"I utilize imagery, materials and technology in order to create illusions of recognizable landscapes and/or environments that examine the notion of space-time as a measure of reality. The viewer is induced to connect by exploring, interacting and at times by focusing on an object-place-scene for a duration of time in a manner that is both meditative and investigative. Mine is an art of seduction, illusion and introspection where subject and representation exchange and engage in conditions that can allow the mind to convey from one reality to the next without the limit of boundaries."
When she applied to the World views residency program earlier this year, she proposed two projects: LABYRINTHS, which aimed to create a territory where the viewer plays, in a simulated "video game", along with images, such as recorded sequences of personal travel; and INFINITE HORIZON, which would offer a representational space where moving images of the earth and sky reverse and oppose as the viewer activates a sensor in front of the screen.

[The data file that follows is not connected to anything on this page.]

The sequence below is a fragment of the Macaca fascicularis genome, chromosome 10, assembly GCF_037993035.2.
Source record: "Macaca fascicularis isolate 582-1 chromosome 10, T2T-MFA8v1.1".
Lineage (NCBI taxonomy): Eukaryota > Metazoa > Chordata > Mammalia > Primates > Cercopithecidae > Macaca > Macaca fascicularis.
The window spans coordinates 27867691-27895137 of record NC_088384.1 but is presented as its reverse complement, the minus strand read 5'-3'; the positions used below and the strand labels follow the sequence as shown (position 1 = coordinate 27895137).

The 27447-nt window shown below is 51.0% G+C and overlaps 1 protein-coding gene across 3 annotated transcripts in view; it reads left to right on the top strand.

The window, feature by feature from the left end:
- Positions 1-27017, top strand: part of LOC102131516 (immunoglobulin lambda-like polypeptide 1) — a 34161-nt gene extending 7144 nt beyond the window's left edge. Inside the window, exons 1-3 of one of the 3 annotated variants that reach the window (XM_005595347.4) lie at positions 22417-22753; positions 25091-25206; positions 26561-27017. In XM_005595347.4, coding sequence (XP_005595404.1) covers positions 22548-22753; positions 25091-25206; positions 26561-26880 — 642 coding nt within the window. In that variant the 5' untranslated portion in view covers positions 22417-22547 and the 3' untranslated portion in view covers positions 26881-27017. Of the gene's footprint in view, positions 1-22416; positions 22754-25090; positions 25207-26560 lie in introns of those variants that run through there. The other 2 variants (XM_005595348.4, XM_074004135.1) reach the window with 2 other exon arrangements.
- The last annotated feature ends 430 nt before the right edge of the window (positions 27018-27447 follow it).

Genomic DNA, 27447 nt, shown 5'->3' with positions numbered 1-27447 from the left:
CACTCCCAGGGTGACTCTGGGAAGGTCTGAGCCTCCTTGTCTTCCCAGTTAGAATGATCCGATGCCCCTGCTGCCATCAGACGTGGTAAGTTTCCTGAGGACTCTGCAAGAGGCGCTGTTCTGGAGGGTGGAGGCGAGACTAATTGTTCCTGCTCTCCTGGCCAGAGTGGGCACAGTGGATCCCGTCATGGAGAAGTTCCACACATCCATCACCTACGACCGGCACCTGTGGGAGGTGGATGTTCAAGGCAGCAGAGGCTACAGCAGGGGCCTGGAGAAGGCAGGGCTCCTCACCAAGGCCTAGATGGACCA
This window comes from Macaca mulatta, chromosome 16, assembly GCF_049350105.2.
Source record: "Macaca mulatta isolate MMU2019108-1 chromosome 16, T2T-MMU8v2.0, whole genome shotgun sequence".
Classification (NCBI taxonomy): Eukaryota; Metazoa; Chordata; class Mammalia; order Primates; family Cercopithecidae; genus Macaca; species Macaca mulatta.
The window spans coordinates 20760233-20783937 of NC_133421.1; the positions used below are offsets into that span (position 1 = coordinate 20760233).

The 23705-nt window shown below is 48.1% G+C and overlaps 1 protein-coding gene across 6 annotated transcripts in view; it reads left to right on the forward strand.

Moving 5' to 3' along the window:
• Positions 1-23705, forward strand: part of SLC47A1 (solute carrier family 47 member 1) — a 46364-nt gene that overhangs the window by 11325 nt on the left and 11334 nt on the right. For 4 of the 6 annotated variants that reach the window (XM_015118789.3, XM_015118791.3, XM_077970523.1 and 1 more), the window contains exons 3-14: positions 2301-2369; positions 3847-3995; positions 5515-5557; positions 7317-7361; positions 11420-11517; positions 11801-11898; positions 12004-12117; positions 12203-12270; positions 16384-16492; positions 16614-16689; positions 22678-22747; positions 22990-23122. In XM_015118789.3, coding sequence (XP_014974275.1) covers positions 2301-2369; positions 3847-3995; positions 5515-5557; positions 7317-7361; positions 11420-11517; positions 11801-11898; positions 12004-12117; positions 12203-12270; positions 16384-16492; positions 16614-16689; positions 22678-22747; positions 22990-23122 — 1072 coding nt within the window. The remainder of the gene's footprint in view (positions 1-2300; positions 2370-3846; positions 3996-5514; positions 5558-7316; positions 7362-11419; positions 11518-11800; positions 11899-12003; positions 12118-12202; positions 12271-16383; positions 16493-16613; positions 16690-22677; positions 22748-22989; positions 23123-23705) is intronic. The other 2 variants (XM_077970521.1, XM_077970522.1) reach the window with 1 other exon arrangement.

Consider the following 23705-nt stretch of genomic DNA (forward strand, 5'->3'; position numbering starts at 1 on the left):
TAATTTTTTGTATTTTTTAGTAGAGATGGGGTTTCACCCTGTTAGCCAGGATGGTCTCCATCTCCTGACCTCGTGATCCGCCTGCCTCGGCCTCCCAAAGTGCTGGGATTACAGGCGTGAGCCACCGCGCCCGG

Once she started working in her space on the 92nd floor, she embarked on a third project with the working title of MNEMOSYNE, which was an installation examining the personal mnemonic significance of the 1969-1972 landing on the moon.
"Three weeks prior the attack, I started working on the Labyrinths project," she told Arts Wire. "I had taken down almost all the images from the moon-landing project and I was laying down the grid, which would make the floor matrix with the sensors that would activate the projections."
For convenience, she had taken personal equipment, such as a brand new laptop with digital video capabilities, a printer, a LCD video projector, speakers, a VCR, enough material such as Plexiglas screens, rolls of photographic paper, ink and other necessary tools to finish the project, as well as a digital video camera that was last used on the eve of the event while taping for 7 hours -- for what would be the last images taken from the north tower.